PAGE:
Sunday mornings at church can be pretty hectic for my family, especially on weekends when my wife is singing in the praise band. After visiting with members of our Sunday School class for a few minutes, I rush down to the children’s wing to retrieve my oldest son, stop to top off my coffee and then hurry us along to the service in the Family Life Center. Upon entering, an usher will hand me a trifold bulletin that contains multiple inserts, such as a worship program, an envelope for benevolence gifts and a small card for registering our attendance.
Needless to say, I typically end up dropping half of those inserts on the floor as I attempt to settle us into seats while hanging our jackets on the backs of the chairs. I usually try to register our attendance so that our church leaders can track participation numbers in each service, but that’s only if I remember to grab one of those miniature-golf style pencils when entering the room. It happens the same way nearly every Sunday. Wash, rinse, repeat.
So it was refreshing and surprising a few weeks ago when I noticed a new item in our bulletin that allowed congregation members to register their attendance using smartphones. I was able to pull out my phone, scan a “QR Code” printed in the bulletin, and then was sent to a mobile-optimized website where I could sign in my family, submit prayers concerns and request additional information about church offerings, if needed.
It wasn’t that long ago that the appearance of my smartphone during church would draw a stern, disapproving look from my wife and judgment from those around me that use of such technology during church was borderline sacrilegious. But those kinds of ideals are quickly fading as more families embrace the benefits and conveniences of carrying a computer in ours pockets or purses.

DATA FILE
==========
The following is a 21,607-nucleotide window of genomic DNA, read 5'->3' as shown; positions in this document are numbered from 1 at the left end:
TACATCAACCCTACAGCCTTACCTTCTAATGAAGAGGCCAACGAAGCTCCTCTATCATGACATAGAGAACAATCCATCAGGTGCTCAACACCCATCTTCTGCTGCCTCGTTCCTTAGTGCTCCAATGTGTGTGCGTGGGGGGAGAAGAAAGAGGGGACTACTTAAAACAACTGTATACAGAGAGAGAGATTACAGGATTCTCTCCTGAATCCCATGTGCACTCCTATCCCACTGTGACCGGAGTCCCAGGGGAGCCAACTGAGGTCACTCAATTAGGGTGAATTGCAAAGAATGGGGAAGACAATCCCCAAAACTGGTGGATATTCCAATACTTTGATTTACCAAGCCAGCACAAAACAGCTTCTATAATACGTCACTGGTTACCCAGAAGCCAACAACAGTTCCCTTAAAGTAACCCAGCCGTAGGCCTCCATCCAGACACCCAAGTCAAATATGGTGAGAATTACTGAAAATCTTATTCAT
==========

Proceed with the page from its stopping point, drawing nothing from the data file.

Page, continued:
Church leaders would be wise to adopt a similar stance and leverage the use of such technological tools to engage their congregations. We’ve reached a point where smart devices such as iPhones have saturated society. Even my seven-year-old plays with one of my old phones as a toy and can use it better than many adults. While it reasonably can be argued that we have become addicted to the constant distraction of technology in our lives, technology also provide opportunities that did not exist 10-15 years ago.
A friend of mine, for example, had to stay home one Sunday recently because one of her daughters was sick. She sent her husband and other daughter to church but then found a way to participate at home. You see our church has initiated live streaming of our modern worship service using YouTube.
My friend was able to pull up the YouTube app on her tablet and then watch the worship service from the comfort of her couch. Was it the same experience as being there in-person? Of course not, but it presented an opportunity for her to participate when in the not-too-distant past it would not have been possible. And providing the means for church members to watch the worship service from home or another remote location sure beats the alternative of them binge-watching their latest favorite show on Netflix. Consider it to be a more visual, engrossing alternative to the church radio broadcasts of past generations.
The private industry has been embracing these types of opportunities for many years to engage their clients. For example, many banks now offer ways for their customers to deposit checks by simply taking a photo with their phones. It’s easy to dismiss technology as secular tools that have no place in worship services. But the real question churches have to ask is, “What purpose and service are we here to provide?”
As a former newspaper reporter and a present communications director, I’ve watched as the print news industry struggled with this question. Newspapers for many years thought their purpose was to produce a printed product on a regular basis containing news stories and advertising that would entice readers to buy that product. But as subscription rates continue to fall, many newspapers have discovered their true purpose, which is to provide relevant, timely and useful information to those who live in the communities that they serve, regardless of the medium in which that information is delivered. Hello, Internet and social media.
When considering whether to promote the use of communication technologies in worship services, churches need to likewise refocus on their true purpose. The purpose of churches should be to bring the word of God to their congregations and communities.
Jesus is big about ministering to and meeting people where they are. Churches need to do the same by embracing the opportunities presented by modern technology tools. And church leaders may want to move quickly before our sanctuaries are toppled by Angry Birds.